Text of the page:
One teacher's "Do Not Hire" list tale of woe

African American teachers have been hit hard by the racist policies of the Chicago Public Schools agenda to close mostly black schools and eliminate many black teaching professionals.

The latest casualty today is a veteran black teacher known for her fiery rhetoric inside union halls that criticizes the powers that be for the war on black teachers.

Patricia Breckenridge speaks at the Chicago Board of Education meeting in 2009.
Patricia Breckenridge had worked as a temporarily assigned teacher at Addams Elementary School last year and assumed that she would continue her job this year. So she reported to the school for duty at the beginning of the school year. But the principal said she no longer had a position and called CPS Security on her and the Chicago police had to escort her when she went to swipe in at the school. "No teacher should have to call city police to swipe into the job she's staffed in," Breckridge said.

Ariel Academy, another school where Breckenridge had subbed, likely sent a letter to CPS after the school clerk was directed to delete some of her assignments that would appoint her and put her in a PAT (Probationary Assigned Teacher) track position, requesting that she be terminated and placed on the Do Not Hire (DNH) list by Mary Ernesti in the Office of Employment Engagement for unauthorized use of Frontline/Aesop as a substitute teacher, Breckenridge said.

“As you know throughout the years that you have managed my CPS Substitute teacher status I have done nothing to be terminated and placed on Do Not Hire (DNH) list,” she wrote in a letter to CPS. “Addams falsely accused me of reporting to work when released from TAT position. I was falsely arrested released while the maternity leave teacher was not hired or reinstated, but I never was on school grounds, just the sidewalk, but Addam’s falsely accused me of having to be removed by police.”

She said Ariel took her assignment off of Frontline to stop her earned PAT status after teaching in a vacant position for 30 days. "The 23 year veteran principal then called Mary Ernesti at Office of Employment Engagement (OEE) to have me terminated and placed on a Do Not Hire (DNH) list in violation of CBOE/CPS policy and CTU contract," she said.

“By All Means Necessary I was terminated and placed on a Do Not Hire (DNH) after 23 years of teaching never to be tenured and historically became one of the 12,000 teachers to be terminated and or DNHed, leaving a population of only 4,000 African American teachers to date,” Breckridge wrote in a message to Second City Teachers.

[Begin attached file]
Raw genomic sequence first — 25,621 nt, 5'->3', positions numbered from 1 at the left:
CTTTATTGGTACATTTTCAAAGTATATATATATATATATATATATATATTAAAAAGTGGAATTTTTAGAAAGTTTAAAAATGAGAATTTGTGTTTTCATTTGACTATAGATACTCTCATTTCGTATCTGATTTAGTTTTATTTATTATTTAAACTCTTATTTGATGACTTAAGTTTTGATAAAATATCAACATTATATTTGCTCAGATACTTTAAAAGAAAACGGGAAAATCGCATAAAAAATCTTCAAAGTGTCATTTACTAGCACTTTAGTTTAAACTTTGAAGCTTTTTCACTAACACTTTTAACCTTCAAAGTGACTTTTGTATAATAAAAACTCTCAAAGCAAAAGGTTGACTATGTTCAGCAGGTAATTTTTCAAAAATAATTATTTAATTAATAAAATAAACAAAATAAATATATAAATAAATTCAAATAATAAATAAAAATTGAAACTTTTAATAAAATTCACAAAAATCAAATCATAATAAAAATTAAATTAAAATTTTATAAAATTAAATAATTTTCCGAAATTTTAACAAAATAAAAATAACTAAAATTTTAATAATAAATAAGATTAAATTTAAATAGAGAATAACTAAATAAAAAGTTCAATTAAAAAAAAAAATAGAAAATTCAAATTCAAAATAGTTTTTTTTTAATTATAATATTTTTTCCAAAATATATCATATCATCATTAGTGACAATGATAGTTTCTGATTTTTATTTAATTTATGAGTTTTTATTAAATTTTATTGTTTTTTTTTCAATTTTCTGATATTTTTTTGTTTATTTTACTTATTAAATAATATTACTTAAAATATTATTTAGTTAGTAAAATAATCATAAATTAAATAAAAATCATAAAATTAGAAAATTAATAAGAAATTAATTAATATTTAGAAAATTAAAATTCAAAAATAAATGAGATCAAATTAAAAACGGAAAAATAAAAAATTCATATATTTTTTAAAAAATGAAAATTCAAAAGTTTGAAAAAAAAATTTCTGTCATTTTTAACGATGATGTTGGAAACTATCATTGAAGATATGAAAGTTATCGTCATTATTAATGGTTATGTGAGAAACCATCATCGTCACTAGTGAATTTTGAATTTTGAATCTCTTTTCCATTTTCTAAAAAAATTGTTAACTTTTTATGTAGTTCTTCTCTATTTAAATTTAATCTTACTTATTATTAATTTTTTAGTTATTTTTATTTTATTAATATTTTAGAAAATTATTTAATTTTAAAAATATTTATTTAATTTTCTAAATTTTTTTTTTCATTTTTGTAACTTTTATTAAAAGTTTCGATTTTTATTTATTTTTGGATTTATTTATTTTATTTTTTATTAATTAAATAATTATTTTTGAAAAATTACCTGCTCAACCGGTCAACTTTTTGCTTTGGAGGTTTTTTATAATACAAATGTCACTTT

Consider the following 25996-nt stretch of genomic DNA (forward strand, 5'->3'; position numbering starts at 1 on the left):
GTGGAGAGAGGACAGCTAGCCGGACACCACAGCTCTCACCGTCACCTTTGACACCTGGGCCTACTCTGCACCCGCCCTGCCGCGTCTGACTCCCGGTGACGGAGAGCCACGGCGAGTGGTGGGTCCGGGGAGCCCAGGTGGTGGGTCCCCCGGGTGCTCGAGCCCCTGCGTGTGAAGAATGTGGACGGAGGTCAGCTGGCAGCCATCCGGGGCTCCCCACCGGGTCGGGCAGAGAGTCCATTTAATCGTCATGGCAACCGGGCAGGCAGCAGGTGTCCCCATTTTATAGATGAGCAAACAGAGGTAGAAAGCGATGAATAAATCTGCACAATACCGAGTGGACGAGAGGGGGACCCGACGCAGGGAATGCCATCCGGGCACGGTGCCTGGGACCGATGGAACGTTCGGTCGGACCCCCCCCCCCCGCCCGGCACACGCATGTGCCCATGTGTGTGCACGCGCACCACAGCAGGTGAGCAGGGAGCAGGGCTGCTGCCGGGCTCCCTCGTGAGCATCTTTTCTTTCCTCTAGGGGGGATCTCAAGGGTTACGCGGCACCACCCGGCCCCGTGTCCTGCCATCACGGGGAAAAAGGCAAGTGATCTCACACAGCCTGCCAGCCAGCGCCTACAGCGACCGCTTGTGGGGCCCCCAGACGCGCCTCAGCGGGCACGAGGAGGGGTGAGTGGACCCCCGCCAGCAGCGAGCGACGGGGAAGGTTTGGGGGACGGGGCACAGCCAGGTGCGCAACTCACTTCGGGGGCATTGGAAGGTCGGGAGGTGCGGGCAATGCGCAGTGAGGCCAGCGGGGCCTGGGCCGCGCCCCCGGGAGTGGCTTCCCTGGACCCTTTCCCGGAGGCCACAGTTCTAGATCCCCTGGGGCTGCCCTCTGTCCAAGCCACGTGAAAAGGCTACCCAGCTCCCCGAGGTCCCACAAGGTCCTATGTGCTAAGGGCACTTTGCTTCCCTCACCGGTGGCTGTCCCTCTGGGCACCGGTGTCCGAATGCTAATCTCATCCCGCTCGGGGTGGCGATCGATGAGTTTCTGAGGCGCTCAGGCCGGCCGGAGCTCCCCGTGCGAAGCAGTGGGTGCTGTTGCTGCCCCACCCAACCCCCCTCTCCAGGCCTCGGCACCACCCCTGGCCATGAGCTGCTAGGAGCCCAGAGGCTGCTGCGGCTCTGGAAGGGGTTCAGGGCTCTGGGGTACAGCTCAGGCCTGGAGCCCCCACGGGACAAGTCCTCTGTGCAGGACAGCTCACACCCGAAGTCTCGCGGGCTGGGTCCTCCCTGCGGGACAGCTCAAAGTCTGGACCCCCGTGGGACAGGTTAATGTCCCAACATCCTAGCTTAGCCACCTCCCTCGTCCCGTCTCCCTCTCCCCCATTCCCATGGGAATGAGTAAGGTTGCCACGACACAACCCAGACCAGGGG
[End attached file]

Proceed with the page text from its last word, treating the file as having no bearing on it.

“The conspiracy started with me taking a maternity leave teacher’s position as a Temporary Assigned Teacher (TAT) with the contractual right to the position when it became vacant or the teacher was not reinstated,” she stated. “When I tried to show my employment status it was disregarded. The second principal left me in a vacant position for more than 30 days and on-boarded another teacher.”

“So, if you wonder one day do AA (African American) teachers still exist, this is the tale of one teacher under attack by two principals and the ‘PERA Lynch mob.’”

A TAT or Temporary Assigned Teacher is assigned before a PAT Probationary Appointed Teacher. A principal can hire a PAT anytime bypassing TAT status. After 10 days of service TATs in a vacant position become appointed. According to Breckenridge, PATs are put on tenure track for 3-4 years to be tenured or dismissed contingent on “unfounded and not research-based evaluations. Many inner-city students and teachers can’t be held accountable to be scientifically “ready” to meet and exceed standards which is why PERA is a form of figurative “lynching” by taking teacher’s livelihoods, she wrote.

“TATs have all salary and benefits of a PAT except tenure track for 3-4 years, so they can literally be left in limbo for their entire teaching career like me,” Breckenridge said. “I have been Cadre, Day to Day, FTB, TAT, PAT, Reinstated PAT, but never allowed to complete tenure track with Excellent evaluations in the late 90s to early turn of the century.”

Breckenridge said that the teacher evaluation system today – REACH from PERA, has assured that a tenured teacher can be dismissed if he or she receives two basic or needs improvement ratings and fails 90 day remediation without a proficient rating the next school year. Principals are evaluated by networks using the same metrics, she said.

"PERA “Lynch” started its implementation in 2011 and became fully implemented across the state in 2016 in essence to historically “lynch” principals and teachers who are already working with underprivileged students that are not raised in print-rich households with a myriad of impediments to their academic success to totally decimate the idea of love to teach and love to learn or love to administrate in fear of the PERA “Lynch mob,” she said.

Performance Evaluation Reform Act (PERA) that fires tenured teachers after 2 needs improvement evaluations change to unsatisfactory, then fired the following year if not proficient.

Excellent. 400 - 340

Proficient 339-285

Developing (Needs Improvement). 284-210

Unsatisfactory 209-100

[This piece appeared first at Second City Teachers,]


Add your own comment (all fields are necessary)

Substance readers:

You must give your first name and last name under "Name" when you post a comment at We are not operating a blog and do not allow anonymous or pseudonymous comments. Our readers deserve to know who is commenting, just as they deserve to know the source of our news reports and analysis.

Please respect this, and also provide us with an accurate e-mail address.

Thank you,

The Editors of Substance

Your Name

Your Email

What's your comment about?

Your Comment

Please answer this to prove you're not a robot:

2 + 2 =